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Robust Foreign Policy Possible, Even in Partisan Times

Ex-Sen. Vandenberg's legacies falling victim to a crisis of confidence

Senate Foreign Relations Chairman Bob Corker could form a productive working relationship with the next president. (CQ Roll Call)
Senate Foreign Relations Chairman Bob Corker could form a productive working relationship with the next president. (CQ Roll Call)

Arthur Vandenberg, the former Senate Foreign Relations Committee chairman who worked closely with President Truman to architect the free world in the late 1940s, died 65 years ago on Monday. His legacy offers two important lessons for us during our current time of turmoil at home and abroad.  

First, we have benefited greatly from the global role that Truman and Vandenberg brought to fruition. We would be wise not to abandon it. Second, we can nourish more bipartisan support for a robust U.S. foreign policy, even when our two parties are fighting fiercely over domestic policy.  

Vandenberg worked with Truman in strong bipartisan fashion at a bitterly partisan time, helping to craft a revolutionary new foreign policy through which the United States seized global leadership for the first time on a sustained basis to protect our friends, confront our enemies and promote freedom. Under their leadership from 1945 to 1949, the United States spearheaded the effort to create the United Nations; pledged through the Truman Doctrine to defend freedom, first in Greece and Turkey and then broadly; lifted an economically prostrate Western Europe to its feet through the Marshall Plan; and committed to defend Western Europe through the NATO alliance.  

Seven decades later, however, Vandenberg’s legacies — U.S. leadership abroad and bipartisan cooperation at home — are falling victim to a collective crisis of confidence in America, about both what we should do around the world and what our leaders can accomplish in Washington.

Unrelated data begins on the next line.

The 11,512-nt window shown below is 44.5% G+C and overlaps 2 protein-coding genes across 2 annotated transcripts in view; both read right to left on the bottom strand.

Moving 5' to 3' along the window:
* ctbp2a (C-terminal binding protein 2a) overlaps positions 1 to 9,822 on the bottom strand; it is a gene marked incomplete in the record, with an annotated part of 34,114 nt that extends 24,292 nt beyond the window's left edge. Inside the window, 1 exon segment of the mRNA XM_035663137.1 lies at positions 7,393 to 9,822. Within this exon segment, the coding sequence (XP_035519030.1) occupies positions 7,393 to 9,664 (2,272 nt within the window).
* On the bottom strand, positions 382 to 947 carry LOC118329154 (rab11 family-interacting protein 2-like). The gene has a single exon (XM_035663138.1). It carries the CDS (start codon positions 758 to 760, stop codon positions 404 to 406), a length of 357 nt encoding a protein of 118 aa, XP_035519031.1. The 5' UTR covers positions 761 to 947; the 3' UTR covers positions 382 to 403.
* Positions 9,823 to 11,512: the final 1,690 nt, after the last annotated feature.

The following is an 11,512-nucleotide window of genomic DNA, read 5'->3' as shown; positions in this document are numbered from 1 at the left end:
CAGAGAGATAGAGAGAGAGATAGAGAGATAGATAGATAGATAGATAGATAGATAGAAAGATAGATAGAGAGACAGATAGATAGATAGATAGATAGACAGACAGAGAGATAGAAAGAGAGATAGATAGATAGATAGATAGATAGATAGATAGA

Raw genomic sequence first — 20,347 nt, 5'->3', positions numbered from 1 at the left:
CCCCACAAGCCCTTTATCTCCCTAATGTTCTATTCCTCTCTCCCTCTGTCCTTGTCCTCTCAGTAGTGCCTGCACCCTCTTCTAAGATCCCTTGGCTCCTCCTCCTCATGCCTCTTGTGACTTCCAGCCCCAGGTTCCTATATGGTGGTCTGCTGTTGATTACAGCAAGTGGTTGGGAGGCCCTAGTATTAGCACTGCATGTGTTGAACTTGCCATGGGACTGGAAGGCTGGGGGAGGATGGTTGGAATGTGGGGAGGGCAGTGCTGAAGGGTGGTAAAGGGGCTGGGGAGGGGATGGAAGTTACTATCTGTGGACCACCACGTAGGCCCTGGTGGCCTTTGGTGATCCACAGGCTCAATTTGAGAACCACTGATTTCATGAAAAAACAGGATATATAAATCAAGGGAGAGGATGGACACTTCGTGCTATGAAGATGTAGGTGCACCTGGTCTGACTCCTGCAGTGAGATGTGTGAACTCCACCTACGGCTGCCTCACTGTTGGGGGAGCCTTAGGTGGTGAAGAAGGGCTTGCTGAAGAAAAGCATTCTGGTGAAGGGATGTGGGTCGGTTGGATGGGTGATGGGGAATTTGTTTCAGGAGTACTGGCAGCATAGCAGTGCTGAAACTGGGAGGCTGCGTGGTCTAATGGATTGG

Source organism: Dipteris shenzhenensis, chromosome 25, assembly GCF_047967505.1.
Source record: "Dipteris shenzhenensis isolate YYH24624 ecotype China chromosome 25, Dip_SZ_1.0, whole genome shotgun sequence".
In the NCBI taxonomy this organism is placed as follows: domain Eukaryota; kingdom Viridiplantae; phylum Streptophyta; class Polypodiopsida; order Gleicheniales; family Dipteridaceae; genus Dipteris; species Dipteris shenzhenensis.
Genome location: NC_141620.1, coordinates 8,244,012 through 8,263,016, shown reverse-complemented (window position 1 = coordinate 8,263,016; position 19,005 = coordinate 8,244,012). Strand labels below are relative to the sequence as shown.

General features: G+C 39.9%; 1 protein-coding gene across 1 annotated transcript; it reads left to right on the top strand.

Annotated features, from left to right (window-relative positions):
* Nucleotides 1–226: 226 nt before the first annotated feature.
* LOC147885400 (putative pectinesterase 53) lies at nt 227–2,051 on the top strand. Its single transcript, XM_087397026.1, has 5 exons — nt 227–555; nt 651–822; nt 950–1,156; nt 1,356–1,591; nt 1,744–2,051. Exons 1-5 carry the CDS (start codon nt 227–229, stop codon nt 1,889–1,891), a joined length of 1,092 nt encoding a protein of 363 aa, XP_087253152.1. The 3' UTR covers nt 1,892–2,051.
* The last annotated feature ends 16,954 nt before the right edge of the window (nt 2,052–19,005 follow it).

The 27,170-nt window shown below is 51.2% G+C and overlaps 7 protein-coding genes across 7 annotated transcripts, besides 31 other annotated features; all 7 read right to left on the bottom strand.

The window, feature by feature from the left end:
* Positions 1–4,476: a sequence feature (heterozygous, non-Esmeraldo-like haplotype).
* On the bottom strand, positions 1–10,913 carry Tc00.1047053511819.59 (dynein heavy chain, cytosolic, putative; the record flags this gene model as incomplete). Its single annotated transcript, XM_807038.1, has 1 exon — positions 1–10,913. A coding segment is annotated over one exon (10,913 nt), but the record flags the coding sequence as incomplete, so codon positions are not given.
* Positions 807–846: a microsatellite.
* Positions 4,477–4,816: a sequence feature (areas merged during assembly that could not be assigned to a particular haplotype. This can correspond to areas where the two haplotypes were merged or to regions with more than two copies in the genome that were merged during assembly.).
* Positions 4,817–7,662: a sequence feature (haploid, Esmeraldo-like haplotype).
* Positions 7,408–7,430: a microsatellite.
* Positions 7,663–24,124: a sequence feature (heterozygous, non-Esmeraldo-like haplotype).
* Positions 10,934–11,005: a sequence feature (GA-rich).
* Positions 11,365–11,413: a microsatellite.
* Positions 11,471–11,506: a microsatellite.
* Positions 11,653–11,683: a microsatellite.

On the global front, President Barack Obama has worked to reduce America’s footprint around the world, share burdens with allies and even adversaries and focus on “nation building here at home.” To reduce U.S. burdens in the Middle East, for instance, he welcomed the rise of a hostile Iran, invited Russia’s return to the region and largely let Syria descend into a humanitarian nightmare.  

At the same time, the polls of recent years show, we Americans have become more isolationist, less interested in the world, and more fearful that we can no longer afford our global role. A strident isolationist leading the Republican presidential bid and candidates of both parties focusing more on the drawbacks of free trade than its greater benefits are signs of the times.  

America’s recent lower global profile hasn’t made the world safer either. Quite the contrary, it’s helped nourish what could be the most perilous set of challenges for the United States since Truman and Vandenberg were creating the means to confront Soviet aggression, restore Europe’s economy and defend freedom.  

In Washington, meanwhile, the partisan pettiness that includes one party’s refusal to even consider the president’s Supreme Court nomination disheartens our people, eroding their view of government. The parties battle for position more than achievement, while deep-seated problems fester — stagnant living standards that breed resentment among middle- and lower-income workers, entrenched poverty that saps hope in both urban and rural America, failing schools that leave students unprepared and so on. Not surprisingly, confidence in government hovers at record lows.  

But partisanship need not prove paralyzing. Through our history, our parties have fought and achieved simultaneously. Moreover, the foundation of a future Truman-Vandenberg-style collaboration on foreign affairs could be in place.  

The next president could find willing congressional allies for a bipartisan foreign policy. The Senate Foreign Relations Committee’s Republican chairman, Bob Corker, and its top Democrat, Benjamin J. Cardin, are decidedly moderate, as are the House Foreign Affairs Committee’s GOP Chairman, Ed Royce, and its top Democrat, Eliot L. Engel. They are serious and sincere, and they undoubtedly would welcome a chance to work with the next president.  

In addition, concerns are growing in both parties that Obama’s reduced U.S. footprint in the Middle East, his nuclear deal with Iran for which he continues to make post-deal concessions, his efforts to seek the help of Russian strongman Vladimir Putin on global challenges and his generalized cooling toward longstanding allies in Europe and the Middle East are raising new dangers to U.S. national security.  

As we mark the anniversary of Vandenberg’s death, we’d do well to recall what he and Truman understood — that a standoffish America will make the world a more dangerous place for itself and others, and that only bipartisanship can nourish the vital national consensus to carry out our foreign policy.  

Lawrence J. Haas, former communications director to Vice President Al Gore, is the author of the “Harry and Arthur: Truman, Vandenberg, and the Partnership That Created the Free World” (Potomac Books).

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